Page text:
Can the powers of 2 in the denominators of a fraction sum be used to find a contradiction?

Let ${a}_{1},{a}_{2},{b}_{1},{b}_{2},{c}_{1},{c}_{2},{d}_{1},{d}_{2},{e}_{1},{e}_{2}$ be odd integers, with

$gcd({a}_{1},{a}_{2})=gcd({b}_{1},{b}_{2})=gcd({c}_{1},{c}_{2})=gcd({d}_{1},{d}_{2})=gcd({e}_{1},{e}_{2})=1,$

and assume $n\ge 3$ and $m\ge 1$ are integers such that

$\begin{array}{}\text{(}\star \text{)}& \frac{{a}_{1}}{{2}^{3(n-1)m}{a}_{2}}+\frac{{b}_{1}}{{2}^{3((n-1)m+1)}{b}_{2}}+\frac{{c}_{1}}{{2}^{3((n-1)m+1)}{c}_{2}}+\frac{{d}_{1}}{{2}^{3nm}{d}_{2}}+\frac{{e}_{1}}{{2}^{3nm}{e}_{2}}=1.\end{array}$

Is there a way to prove, using only the powers of 2 in the set of denominators, that (⋆) is impossible?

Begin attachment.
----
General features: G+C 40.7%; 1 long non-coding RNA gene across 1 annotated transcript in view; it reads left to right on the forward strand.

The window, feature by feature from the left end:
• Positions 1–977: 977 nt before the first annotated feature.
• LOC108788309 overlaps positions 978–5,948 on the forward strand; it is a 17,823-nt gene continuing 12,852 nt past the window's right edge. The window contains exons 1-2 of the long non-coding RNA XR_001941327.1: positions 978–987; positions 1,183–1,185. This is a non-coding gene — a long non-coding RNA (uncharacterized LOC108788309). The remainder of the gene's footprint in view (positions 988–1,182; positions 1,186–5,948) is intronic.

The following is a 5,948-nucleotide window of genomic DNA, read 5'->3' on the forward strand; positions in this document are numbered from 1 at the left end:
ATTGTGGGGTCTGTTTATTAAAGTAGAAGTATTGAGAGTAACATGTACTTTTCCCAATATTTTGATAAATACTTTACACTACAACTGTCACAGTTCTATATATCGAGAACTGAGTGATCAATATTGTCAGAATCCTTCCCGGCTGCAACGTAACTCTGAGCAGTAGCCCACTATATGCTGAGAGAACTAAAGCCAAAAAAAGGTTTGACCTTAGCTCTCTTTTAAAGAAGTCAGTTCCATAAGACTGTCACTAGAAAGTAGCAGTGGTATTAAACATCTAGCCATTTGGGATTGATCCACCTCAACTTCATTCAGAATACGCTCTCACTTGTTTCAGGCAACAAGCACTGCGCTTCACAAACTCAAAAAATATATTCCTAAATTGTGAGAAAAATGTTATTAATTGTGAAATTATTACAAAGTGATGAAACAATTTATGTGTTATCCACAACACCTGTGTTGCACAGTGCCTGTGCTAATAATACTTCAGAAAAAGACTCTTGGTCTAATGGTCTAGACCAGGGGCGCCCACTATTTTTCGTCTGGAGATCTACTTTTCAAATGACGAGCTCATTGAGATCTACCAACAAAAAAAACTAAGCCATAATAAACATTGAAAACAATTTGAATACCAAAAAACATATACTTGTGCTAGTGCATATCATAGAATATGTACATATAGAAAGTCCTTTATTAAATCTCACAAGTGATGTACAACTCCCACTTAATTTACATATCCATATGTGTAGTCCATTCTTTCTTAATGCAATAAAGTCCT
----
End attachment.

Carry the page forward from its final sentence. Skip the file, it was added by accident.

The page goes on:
Let ${a}_{1},{a}_{2},{b}_{1},{b}_{2},{c}_{1},{c}_{2},{d}_{1},{d}_{2},{e}_{1},{e}_{2}$ be odd integers, with

$gcd({a}_{1},{a}_{2})=gcd({b}_{1},{b}_{2})=gcd({c}_{1},{c}_{2})=gcd({d}_{1},{d}_{2})=gcd({e}_{1},{e}_{2})=1,$

and assume $n\ge 3$ and $m\ge 1$ are integers such that

$\begin{array}{}\text{(}\star \text{)}& \frac{{a}_{1}}{{2}^{3(n-1)m}{a}_{2}}+\frac{{b}_{1}}{{2}^{3((n-1)m+1)}{b}_{2}}+\frac{{c}_{1}}{{2}^{3((n-1)m+1)}{c}_{2}}+\frac{{d}_{1}}{{2}^{3nm}{d}_{2}}+\frac{{e}_{1}}{{2}^{3nm}{e}_{2}}=1.\end{array}$

Is there a way to prove, using only the powers of 2 in the set of denominators, that (⋆) is impossible?